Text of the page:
Taylor Kochmit
Credit: Taylor Kochmit

One of the most coveted items by nurses on the list is the mamaRoo baby seat, which soothes babies as it simulates a rocking motion. The response has been overwhelming, and Kochmit has been able to donate the supplies across five Chicago-area hospitals.

"It is rare to find a parent like Taylor with the ability to look beyond their own child's immediate medical needs and think of the other babies around them. Taylor did just this. In witnessing some of the other NICU patients go without, she recognized the need for every baby to have comfort items along with their medical care," a rep for Advocate Lutheran tells PEOPLE.

"She communicated with staff to collect what is most needed, mobilized donors, and jumped to action the way only a mother can. Not only did she recruit donations, but thoughtfully organized, and arranged for an overwhelming amount of Wubbanub pacifiers, infant swings, tummy time mirrors, and more to be delivered to several local NICUs," the statement continues. "As any NICU parent can attest to, these items that bring your child a moment of comfort prove almost as important as the medical treatments they endure. Through Taylor's donation, we've been able to give our most fragile patients moments of joy, play, and calm that we otherwise wouldn't have been able to. We're forever grateful for and inspired by Taylor's immense generosity."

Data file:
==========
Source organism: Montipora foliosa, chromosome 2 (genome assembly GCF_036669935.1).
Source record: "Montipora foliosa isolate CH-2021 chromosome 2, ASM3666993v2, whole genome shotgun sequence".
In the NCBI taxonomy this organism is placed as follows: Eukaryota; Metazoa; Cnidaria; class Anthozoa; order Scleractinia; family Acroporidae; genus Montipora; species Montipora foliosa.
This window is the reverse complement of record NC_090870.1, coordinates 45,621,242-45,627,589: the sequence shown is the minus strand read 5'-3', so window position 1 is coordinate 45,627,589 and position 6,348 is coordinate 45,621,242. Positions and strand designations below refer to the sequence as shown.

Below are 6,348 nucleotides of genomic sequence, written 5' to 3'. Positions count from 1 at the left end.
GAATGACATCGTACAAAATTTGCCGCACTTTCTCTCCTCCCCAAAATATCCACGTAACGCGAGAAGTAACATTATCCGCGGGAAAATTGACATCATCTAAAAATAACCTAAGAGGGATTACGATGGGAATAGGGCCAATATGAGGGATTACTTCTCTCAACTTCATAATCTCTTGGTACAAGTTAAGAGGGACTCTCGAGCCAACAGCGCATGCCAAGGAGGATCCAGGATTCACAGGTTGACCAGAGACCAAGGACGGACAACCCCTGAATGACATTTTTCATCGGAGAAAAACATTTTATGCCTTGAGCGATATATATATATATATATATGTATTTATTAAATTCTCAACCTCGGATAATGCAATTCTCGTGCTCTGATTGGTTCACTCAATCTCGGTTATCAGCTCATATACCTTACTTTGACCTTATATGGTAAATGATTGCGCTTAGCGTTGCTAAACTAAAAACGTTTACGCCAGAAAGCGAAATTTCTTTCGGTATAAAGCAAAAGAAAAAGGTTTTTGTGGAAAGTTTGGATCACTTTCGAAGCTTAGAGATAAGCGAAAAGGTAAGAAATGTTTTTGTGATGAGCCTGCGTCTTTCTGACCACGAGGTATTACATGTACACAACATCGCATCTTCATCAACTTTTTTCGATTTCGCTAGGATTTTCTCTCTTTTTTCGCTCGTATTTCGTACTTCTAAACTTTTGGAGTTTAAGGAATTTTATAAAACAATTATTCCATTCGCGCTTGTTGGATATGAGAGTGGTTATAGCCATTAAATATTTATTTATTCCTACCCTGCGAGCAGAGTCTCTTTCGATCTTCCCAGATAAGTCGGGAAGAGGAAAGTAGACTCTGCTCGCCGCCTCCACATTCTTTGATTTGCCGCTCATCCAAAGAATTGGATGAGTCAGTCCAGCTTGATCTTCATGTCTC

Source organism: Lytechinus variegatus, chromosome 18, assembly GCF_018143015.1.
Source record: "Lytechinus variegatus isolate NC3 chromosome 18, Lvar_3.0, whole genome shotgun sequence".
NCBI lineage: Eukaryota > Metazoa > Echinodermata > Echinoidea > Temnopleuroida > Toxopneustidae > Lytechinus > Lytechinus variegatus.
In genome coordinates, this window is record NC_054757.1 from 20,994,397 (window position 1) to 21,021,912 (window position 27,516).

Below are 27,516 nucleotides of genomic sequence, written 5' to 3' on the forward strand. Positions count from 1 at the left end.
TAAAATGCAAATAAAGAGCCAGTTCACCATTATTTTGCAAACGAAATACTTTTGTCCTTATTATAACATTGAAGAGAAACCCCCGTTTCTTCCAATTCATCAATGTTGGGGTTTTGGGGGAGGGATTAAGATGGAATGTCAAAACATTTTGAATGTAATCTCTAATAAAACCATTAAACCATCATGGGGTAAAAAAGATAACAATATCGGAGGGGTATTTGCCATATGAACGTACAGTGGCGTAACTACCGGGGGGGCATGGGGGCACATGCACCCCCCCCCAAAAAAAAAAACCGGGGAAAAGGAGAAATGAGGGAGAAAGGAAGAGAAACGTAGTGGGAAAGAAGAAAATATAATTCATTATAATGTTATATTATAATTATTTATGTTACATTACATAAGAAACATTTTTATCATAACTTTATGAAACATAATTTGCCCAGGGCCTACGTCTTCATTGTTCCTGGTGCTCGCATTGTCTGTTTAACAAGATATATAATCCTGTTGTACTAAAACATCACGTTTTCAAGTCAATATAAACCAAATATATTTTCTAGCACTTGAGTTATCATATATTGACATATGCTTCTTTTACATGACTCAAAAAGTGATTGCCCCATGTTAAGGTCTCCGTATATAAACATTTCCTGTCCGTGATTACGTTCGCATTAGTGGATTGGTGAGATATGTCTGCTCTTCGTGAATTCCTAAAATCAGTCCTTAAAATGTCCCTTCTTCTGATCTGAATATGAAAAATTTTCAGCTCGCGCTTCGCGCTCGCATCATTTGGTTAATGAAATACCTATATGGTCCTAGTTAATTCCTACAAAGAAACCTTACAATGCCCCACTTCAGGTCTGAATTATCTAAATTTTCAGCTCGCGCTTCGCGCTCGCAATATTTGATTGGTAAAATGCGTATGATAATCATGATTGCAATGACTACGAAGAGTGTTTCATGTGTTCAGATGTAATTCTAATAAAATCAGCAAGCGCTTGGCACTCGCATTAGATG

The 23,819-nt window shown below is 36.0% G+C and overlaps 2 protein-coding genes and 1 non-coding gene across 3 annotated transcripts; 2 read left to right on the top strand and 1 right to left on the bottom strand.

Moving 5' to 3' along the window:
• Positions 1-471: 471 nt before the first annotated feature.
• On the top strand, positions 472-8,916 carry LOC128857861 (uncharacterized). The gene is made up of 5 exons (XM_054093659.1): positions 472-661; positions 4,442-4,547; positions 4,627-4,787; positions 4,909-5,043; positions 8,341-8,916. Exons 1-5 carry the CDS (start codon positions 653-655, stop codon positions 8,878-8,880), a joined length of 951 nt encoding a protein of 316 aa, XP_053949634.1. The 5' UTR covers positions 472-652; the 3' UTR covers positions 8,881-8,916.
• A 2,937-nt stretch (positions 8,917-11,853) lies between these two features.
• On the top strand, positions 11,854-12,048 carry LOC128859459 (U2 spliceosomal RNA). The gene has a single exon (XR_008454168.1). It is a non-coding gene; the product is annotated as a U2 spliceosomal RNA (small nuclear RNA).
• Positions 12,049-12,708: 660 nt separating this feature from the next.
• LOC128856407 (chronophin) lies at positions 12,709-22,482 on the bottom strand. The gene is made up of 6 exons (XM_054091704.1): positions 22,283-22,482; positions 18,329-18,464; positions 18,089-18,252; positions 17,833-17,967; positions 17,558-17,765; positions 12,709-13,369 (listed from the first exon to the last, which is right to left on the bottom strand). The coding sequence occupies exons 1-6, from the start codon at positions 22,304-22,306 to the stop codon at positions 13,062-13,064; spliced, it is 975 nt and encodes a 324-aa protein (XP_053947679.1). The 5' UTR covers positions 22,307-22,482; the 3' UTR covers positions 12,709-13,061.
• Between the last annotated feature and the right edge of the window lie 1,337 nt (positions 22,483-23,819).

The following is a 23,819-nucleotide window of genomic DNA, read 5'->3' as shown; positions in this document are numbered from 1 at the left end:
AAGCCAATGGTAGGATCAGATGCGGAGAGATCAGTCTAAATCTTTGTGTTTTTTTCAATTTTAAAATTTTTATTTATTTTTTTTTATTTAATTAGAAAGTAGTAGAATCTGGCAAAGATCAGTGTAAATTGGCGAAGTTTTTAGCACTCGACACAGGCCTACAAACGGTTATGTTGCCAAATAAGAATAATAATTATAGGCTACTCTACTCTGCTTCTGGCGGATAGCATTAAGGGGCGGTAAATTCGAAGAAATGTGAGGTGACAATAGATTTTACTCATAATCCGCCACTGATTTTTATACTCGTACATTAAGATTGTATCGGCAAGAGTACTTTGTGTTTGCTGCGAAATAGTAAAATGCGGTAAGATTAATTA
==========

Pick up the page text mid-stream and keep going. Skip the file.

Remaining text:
Kochmit hopes to eventually expand the wishlist into a foundation to continue supporting the NICU nurses and staff, whom she maintains deserve all the praise.

"We had four nurses at Lutheran General, Chrissy, Sam, Angie, and Jessica, and they are incredible. They advocated for him when we couldn't be there," she says. "We were just so lucky to have these incredible nurses taking care of him, that kind of became like his other moms when I couldn't be there."

Kochmit adds, "We are so thankful, we love them so much, and we really hope to keep doing this wishlist and expand in the future. And to any NICU mom that's sitting in the NICU right now, you're not alone. Hang in there, and just lean on the nurses because they're incredible."

Anyone who would like to donate an item can find Kochmit's wishlist here.